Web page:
Electrophysiologist Dr. Raul Weiss with a team of researchers at Ohio State.
Determining who is at risk
More than 500 genes contribute to familial disorder called Long QT syndrome. Using both clinical and laboratory studies to determine genetic risk and try to predict which people will experience syncope or sudden cardiac death is a relentless quest for Ohio State’s Inherited Arrhythmia Clinic.
“As high as one in 2,500 people has a gene that causes arrhythmias,” says Ohio State electrophysiologist Raul Weiss, MD, FACC. “Not everyone who carries a gene will develop the disease, however. The most difficult question we have to answer is ‘Which of the people who have the gene will have sudden cardiac death or pass out?’”
The most common ways people become aware of an inherited arrhythmia are to identify multiple family members who have had a cardiac arrest or have other arrhythmia symptoms. Syncope is a common symptom, as well as sudden cardiac death.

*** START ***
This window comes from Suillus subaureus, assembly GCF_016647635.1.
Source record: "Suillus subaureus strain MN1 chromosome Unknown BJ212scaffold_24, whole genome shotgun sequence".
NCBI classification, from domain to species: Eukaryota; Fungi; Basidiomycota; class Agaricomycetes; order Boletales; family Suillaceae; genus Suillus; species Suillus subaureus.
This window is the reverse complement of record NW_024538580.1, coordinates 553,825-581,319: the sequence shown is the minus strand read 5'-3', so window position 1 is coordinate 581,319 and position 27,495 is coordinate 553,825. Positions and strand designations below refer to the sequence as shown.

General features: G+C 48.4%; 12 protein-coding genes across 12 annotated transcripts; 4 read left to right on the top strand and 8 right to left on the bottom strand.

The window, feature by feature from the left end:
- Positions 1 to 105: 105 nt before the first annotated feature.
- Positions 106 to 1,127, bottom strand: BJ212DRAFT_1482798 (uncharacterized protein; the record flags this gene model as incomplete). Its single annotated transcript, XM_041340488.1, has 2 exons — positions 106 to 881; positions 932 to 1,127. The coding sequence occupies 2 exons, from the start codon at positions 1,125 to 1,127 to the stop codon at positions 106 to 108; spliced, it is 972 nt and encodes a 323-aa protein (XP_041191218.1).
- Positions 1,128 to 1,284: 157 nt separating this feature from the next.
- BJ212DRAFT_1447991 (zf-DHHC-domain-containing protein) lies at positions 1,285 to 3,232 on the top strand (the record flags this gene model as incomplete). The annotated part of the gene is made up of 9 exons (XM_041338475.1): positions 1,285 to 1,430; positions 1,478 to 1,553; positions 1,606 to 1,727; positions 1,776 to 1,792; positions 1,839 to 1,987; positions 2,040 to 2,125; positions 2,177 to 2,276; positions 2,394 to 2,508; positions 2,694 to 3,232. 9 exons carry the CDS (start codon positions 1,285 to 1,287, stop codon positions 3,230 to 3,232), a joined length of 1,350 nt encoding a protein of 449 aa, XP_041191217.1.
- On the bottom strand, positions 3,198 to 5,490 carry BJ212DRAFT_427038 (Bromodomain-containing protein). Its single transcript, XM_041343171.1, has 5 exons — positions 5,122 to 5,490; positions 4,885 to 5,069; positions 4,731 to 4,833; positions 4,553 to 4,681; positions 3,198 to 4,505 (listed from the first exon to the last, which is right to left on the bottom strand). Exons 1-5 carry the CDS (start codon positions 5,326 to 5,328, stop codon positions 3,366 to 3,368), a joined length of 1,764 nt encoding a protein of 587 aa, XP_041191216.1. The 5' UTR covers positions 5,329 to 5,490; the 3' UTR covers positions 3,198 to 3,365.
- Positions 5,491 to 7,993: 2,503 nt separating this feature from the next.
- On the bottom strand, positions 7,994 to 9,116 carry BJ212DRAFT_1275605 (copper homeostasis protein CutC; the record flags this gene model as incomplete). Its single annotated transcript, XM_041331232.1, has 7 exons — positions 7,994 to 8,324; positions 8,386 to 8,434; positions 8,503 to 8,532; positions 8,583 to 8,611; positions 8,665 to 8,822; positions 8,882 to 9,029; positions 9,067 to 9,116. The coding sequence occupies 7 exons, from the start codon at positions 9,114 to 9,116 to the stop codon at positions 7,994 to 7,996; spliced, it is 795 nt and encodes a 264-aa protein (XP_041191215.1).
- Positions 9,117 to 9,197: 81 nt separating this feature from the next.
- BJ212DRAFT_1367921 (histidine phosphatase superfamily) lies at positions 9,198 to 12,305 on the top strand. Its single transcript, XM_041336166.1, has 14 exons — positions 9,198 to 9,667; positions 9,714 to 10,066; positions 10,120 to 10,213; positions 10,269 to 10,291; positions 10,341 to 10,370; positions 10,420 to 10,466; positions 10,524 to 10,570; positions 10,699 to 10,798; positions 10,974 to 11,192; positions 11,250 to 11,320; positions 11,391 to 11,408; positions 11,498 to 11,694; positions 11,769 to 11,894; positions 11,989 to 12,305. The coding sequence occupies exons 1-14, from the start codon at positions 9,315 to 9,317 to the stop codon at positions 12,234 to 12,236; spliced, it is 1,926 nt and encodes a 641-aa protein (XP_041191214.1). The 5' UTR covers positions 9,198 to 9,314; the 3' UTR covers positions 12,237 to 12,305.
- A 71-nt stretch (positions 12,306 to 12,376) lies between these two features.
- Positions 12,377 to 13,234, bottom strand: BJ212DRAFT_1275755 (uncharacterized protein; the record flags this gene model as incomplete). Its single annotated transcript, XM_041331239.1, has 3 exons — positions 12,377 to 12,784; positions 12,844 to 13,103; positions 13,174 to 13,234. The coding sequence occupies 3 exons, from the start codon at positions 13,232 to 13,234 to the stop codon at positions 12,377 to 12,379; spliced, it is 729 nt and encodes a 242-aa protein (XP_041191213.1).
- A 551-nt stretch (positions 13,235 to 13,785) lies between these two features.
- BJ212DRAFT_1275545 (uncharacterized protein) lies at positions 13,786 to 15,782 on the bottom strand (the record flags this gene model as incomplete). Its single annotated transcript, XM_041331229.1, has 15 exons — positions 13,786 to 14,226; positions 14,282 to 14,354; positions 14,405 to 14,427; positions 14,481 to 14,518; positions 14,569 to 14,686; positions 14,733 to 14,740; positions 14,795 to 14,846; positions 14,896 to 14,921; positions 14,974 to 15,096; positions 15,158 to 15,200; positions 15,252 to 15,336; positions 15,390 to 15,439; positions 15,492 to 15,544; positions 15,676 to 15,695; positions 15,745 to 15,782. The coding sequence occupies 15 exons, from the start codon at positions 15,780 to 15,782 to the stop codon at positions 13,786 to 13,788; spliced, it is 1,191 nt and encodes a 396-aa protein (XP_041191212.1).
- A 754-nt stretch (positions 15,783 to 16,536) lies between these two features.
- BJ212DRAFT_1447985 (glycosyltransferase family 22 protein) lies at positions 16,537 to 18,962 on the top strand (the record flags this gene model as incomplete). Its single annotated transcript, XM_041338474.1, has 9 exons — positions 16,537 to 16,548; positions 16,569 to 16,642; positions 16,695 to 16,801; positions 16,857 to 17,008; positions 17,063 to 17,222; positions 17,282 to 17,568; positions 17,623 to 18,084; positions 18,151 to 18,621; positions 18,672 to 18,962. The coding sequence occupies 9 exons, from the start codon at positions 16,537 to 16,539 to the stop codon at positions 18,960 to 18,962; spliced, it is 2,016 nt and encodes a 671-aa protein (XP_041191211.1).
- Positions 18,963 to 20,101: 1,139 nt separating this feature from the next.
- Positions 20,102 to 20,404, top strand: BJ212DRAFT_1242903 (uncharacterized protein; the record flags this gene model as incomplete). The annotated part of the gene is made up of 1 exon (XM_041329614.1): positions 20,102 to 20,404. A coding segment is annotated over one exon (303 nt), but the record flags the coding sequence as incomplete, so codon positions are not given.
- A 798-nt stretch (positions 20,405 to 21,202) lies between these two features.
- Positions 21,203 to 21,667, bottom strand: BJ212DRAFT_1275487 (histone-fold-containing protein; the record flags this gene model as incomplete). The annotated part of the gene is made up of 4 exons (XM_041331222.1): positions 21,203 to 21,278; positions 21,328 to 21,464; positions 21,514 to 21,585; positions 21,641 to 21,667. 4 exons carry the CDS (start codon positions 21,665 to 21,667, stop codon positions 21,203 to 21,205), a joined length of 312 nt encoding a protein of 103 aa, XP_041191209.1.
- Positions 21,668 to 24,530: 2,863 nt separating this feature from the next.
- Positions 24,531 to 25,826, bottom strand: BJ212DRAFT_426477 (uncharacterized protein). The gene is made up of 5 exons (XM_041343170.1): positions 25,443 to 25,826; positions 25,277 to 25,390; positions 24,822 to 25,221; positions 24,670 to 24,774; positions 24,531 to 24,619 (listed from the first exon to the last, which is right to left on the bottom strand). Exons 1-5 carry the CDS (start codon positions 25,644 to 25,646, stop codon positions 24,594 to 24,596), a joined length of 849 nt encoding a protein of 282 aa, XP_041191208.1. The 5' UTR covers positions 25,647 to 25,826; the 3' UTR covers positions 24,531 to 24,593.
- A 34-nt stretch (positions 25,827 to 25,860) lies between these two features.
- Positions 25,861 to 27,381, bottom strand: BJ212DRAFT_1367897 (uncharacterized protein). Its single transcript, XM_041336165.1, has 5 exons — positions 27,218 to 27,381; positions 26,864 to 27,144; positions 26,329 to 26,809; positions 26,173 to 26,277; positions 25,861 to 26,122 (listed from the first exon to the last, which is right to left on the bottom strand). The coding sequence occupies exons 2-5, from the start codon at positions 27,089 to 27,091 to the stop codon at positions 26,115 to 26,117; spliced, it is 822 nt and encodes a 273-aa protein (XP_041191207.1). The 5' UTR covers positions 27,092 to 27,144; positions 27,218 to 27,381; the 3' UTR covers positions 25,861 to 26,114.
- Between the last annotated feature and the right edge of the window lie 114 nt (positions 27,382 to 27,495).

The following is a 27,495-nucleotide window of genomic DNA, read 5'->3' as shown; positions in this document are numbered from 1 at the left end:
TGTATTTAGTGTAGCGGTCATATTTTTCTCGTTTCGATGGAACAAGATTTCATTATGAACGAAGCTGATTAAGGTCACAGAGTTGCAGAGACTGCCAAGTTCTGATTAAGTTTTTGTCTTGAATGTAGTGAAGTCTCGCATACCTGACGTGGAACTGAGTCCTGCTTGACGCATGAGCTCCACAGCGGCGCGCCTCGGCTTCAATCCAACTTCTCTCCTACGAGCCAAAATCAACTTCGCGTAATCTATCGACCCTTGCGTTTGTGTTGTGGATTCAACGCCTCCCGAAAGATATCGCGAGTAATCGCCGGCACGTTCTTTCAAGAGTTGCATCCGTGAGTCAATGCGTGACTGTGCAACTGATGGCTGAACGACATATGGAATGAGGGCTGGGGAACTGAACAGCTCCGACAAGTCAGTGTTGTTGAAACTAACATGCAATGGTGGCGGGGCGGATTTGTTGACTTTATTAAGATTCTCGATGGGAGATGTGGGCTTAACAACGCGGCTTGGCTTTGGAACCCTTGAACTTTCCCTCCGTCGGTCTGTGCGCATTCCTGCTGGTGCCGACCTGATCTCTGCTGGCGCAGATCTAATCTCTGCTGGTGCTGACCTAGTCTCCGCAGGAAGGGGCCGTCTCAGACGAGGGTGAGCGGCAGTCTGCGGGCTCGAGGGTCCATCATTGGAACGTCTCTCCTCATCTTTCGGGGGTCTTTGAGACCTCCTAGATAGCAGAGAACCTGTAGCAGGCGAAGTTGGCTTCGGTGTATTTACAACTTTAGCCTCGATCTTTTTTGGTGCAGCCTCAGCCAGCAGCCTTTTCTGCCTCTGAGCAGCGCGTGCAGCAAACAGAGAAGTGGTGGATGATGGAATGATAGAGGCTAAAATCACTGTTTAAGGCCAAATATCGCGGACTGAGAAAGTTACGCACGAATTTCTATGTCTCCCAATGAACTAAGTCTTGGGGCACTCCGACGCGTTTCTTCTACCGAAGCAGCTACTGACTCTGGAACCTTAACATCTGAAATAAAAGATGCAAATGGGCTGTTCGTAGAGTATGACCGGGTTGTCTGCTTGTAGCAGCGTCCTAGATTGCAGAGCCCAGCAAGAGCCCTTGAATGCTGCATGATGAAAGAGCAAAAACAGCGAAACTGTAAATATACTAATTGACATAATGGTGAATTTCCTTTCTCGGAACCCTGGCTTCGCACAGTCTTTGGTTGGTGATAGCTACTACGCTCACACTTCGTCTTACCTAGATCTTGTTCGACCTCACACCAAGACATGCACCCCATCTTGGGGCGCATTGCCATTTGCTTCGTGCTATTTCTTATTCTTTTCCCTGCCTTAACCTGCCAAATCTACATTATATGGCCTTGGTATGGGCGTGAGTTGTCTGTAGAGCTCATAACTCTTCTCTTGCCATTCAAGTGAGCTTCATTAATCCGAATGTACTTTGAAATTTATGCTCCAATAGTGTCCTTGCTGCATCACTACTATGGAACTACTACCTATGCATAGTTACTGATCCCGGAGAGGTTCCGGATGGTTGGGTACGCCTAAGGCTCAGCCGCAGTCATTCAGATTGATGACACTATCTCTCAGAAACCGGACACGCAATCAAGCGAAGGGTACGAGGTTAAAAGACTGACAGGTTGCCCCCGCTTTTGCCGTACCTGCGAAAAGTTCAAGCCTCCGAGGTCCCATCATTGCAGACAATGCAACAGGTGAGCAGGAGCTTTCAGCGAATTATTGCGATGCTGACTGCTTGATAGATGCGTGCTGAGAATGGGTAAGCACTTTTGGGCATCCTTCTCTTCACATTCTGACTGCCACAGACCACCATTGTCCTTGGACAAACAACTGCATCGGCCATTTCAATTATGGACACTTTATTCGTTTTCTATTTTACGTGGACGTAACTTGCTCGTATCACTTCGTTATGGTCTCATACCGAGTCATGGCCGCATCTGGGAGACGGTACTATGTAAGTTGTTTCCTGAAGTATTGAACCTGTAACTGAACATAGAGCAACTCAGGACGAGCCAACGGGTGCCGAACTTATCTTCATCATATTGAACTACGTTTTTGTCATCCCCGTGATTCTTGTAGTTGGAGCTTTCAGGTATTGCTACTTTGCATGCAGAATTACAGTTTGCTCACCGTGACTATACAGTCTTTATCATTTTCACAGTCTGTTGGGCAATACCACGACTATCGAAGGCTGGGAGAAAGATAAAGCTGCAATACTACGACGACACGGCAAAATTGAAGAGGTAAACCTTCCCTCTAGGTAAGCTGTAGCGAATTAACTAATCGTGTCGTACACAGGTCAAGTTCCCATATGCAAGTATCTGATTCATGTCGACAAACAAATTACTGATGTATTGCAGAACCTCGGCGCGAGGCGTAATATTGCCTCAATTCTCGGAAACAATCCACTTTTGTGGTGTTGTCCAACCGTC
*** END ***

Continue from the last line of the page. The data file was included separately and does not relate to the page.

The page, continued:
A Comprehensive Clinic
The Inherited Arrhythmia Clinic provides a full spectrum of care, assessing family history and patient risk. It offers genetic testing, prevent ion strategies, medical procedures as needed, pharmacological support and psychological support.
Dr. Weiss clinically studies patterns within families, including how many have defibrillators and whether anyone in the family has experienced sudden cardiac death.
Because inherited arrhythmias can span a lifetime, Ohio State works in close collaboration with Nationwide Children’s Hospital in Columbus.
Dr. Weiss compares looking for an abnormal gene to finding a misspelled word in a book. “You have to look at the chapter, the page, the word and the letter.” At Ohio State, genetics testing can be performed to discover new genetic diseases.